Well, there’s just the one – Whernside (736m) – the westernmost, northernmost and highest of the three peaks. For some, it’s also the dullest. Like its two shorter mates, it has limestone pavement spreading from its feet and a gritstone cap. With no cliffs and a rather anti-climatic summit, it does lack the thrills to be found on Ingleborough or Pen-y-ghent. There’s still plenty to enjoy – not least the Victorian architecture and the views – so don’t be shy.
It’s a bright, sunny day but the wind has some teeth – a perfect opportunity to test my new windproof smock. This will be my first big(ish) day alone in the hills since my accident. From Grunty, I head up toward the Station Inn and follow the track round the back to Ribblehead Viaduct. Its twenty four arches stride out across Batty Moss on foundations over 7m deep. It’s a splendid beast and well worth a look.
I cross under the Settle-Carlisle railway, following the farm track to Gunnerfleet Farm. A group of pied wagtails flits ahead of me in long bounds – it’s odd because it’s too soon in the year for a family and they’re not flocking birds (I’m open to suggestion, if you’ve got any ideas). I turn northwest once I cross Winterscales Beck and then loop round to follow the flank of the hill to the southeast. After the little collection of buildings at Broadscar I turn west for a smattering of limestone pavement. My head is tugged skywards by the odd, looping lament of the curlew – the first I’ve seen this year. I normally pause at this spot for a bite and a drink, but there is an elderly Yorkshire couple having a row about her cousin who’ll tell him to mind his own business. I’m inclined to agree with her cousin. I can hear every word from 20m away so I keep going and lean into the ascent.
It’s a steep route that has recently been resurfaced with (if they’ve done the same as they did on Pen-y-ghent) recycled mill floors. Very sturdy work, I’m sure, but my right knee is less appreciative of the new steps. Of course, my knee might have grumbled a good deal more without the steps. Still, you don’t rebuild muscle by not making it work so I get behind the mule and plough. A skylark rises singing to hang at the zenith of its arc before parachuting down, like a musical shuttlecock.
Cresting the ridge, I look up to see an inverted black T on a white flash as a wheatear barrels over the drystone wall there – another first for the year. The path turns north northwest here, leading over a series of three rises to reach the summit. I cross the wall to sit on the western side to avoid the crowd. As it means sitting in the wind, I pull on my belay jacket to prevent my muscles stiffening in the chill. The cold air is very clear; I can see the Howgill Fells and, off to the northwest, the strange, molar shapes of the Langdale Pikes.
I unstrap my trekking pole from my pack and limp off along the ridge. My limp is more pronounced as the descent begins in earnest; the summit is only half way and such. There’s more mill floor flagging as I drop down past Greensett Moss. Too early and too cold for any botanical interest at this altitude (at least to my untutored eye) – there are rushes and sedges and heather and none of it in bloom. The path angles northeast, then east then southeast before joining the Craven Way and dropping down toward the railway once more. Shimmers of blue-black flicker out over the tracks – swallows hunting the insects in the heat and shelter of the railway cutting (yet another year first).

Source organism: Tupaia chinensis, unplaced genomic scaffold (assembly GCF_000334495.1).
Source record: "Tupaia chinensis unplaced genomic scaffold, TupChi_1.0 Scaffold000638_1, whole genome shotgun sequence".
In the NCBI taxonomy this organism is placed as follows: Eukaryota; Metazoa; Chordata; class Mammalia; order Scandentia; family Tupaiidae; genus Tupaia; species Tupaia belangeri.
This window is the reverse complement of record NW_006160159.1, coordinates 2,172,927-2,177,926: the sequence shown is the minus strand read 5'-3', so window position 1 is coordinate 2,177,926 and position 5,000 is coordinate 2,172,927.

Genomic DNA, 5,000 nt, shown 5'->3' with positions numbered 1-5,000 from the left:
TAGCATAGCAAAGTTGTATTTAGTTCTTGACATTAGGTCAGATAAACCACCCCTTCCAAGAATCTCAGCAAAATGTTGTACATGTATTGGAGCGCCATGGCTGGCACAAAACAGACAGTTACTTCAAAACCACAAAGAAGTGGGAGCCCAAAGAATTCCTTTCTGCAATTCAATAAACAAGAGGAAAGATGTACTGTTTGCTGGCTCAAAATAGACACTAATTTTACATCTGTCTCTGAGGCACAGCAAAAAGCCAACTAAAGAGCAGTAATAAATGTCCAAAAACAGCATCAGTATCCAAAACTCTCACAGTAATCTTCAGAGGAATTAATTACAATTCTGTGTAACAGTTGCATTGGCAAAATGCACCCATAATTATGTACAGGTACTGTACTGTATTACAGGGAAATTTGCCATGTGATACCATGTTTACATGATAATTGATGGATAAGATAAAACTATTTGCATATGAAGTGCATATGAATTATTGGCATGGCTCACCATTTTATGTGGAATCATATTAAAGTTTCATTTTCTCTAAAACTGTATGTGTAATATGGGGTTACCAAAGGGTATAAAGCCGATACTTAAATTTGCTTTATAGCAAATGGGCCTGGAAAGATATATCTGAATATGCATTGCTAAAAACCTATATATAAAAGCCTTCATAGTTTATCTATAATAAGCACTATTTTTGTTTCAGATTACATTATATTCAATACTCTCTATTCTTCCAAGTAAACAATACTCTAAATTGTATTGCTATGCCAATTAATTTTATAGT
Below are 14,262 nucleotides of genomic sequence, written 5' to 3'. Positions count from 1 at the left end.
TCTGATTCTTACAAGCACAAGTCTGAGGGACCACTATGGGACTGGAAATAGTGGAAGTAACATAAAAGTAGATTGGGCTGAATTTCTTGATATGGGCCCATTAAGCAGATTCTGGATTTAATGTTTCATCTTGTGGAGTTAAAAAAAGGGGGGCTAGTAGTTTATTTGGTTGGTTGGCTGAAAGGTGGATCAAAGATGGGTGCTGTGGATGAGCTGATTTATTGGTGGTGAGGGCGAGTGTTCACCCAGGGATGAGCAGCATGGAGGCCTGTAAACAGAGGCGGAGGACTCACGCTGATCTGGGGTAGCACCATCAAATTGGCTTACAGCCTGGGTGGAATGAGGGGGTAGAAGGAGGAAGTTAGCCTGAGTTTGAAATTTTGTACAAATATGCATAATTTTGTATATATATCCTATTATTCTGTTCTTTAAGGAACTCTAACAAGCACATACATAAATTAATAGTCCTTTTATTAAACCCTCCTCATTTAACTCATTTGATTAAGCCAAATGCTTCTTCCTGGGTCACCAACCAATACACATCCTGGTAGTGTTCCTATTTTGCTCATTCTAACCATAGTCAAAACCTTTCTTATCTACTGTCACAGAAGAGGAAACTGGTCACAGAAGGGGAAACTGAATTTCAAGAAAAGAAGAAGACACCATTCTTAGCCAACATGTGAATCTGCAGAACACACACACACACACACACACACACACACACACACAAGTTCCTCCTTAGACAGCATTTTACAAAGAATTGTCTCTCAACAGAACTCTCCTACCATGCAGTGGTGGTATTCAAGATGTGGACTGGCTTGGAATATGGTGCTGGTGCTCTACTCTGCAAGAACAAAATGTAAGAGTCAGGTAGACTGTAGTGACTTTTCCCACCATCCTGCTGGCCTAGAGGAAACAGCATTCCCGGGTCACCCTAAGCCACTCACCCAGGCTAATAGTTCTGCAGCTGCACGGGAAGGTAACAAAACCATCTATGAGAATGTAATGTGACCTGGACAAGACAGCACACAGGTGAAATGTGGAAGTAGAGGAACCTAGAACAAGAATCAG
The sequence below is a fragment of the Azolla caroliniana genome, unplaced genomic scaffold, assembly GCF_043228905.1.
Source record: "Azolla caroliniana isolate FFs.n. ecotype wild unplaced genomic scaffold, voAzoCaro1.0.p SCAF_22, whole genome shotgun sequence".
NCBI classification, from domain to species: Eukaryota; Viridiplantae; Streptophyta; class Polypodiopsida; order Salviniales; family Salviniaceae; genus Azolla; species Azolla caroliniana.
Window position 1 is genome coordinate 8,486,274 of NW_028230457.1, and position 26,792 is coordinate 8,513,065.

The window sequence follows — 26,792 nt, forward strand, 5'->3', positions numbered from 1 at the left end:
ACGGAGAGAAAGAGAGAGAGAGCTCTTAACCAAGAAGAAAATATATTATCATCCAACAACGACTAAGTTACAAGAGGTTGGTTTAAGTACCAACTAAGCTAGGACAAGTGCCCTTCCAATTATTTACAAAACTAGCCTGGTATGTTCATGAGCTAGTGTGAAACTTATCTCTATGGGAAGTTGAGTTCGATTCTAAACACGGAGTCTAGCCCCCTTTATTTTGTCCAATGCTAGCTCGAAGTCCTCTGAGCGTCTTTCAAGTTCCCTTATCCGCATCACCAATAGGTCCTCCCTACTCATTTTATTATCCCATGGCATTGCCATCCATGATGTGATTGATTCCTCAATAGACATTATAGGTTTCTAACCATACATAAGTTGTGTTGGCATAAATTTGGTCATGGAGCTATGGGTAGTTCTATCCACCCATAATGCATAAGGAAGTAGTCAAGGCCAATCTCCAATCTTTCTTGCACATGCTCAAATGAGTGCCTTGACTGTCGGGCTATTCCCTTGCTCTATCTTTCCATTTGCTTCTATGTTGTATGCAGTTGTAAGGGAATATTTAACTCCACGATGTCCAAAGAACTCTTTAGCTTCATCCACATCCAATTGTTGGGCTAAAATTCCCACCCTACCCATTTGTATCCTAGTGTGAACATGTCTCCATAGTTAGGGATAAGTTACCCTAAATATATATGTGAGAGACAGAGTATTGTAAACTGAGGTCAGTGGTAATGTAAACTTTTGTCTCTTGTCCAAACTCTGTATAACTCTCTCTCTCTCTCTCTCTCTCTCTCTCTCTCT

The path crosses the rails on the Force Gill Aqueduct – I cannot but smile when I see the gill slithering through its sinuous, cobbled curves. Say what you like about the Victorians (seriously, go for it) but they knew how to make functional structures beautiful. From here I’m mostly on the flat back to Ribblehead, which is as well because my knee is aching like the end of time.
I plod onwards on protesting legs – well, the right is protesting, the left’s just sulking because it’s doing more of the heavy lifting. I’m cheered up by three more firsts for the year. A pair of male meadow pipits scuffle in a brief, territorial flurry before separating to go on their respective ways. Just before the land falls away from me at the viaduct I hear a familiar cry. A pair of lapwings scull over my head with their odd, off-kilter flight. Fun fact – lapwing comes from Old English ‘hleapewince‘ meaning ‘leap with a waiver in it’, which I think is rather beautiful. Finally, my attention is caught by the silvery, rippling melody of a willow warbler in a hawthorn next to the railway track.
After the warbler, the Station Inn appears once more and I return to Grunty after over four hours. In days of yore, I would have clocked this walk in under three hours. Still, given the ludicrous amount of damage I did myself, this is progress and I’m pleased with myself and it’s been a cracking day.
In my pack (a Macpac Amp 25): Rab Demand pullover, Rab Bergan pants, Montane Flux jacket, OS OL Sheet 2, Silva mirror-sighting compass, Julbo sunglasses, Benchmade Presidio lock-knife, Marmot XT gloves, Petzl Tikka Plus 2 headtorch, Highgear AltiTech 2 altimeter, iPhone, coffee, sandwiches (beef and mustard, since you ask), Leki Makalu trekking pole (an old one, mind, like from the 90s). I wore Garmont Vetta Mnt boots, Montane Super Terra pants, Klättermusen Vidblåin smock and my faithful old CK t-shirt from TK Maxx.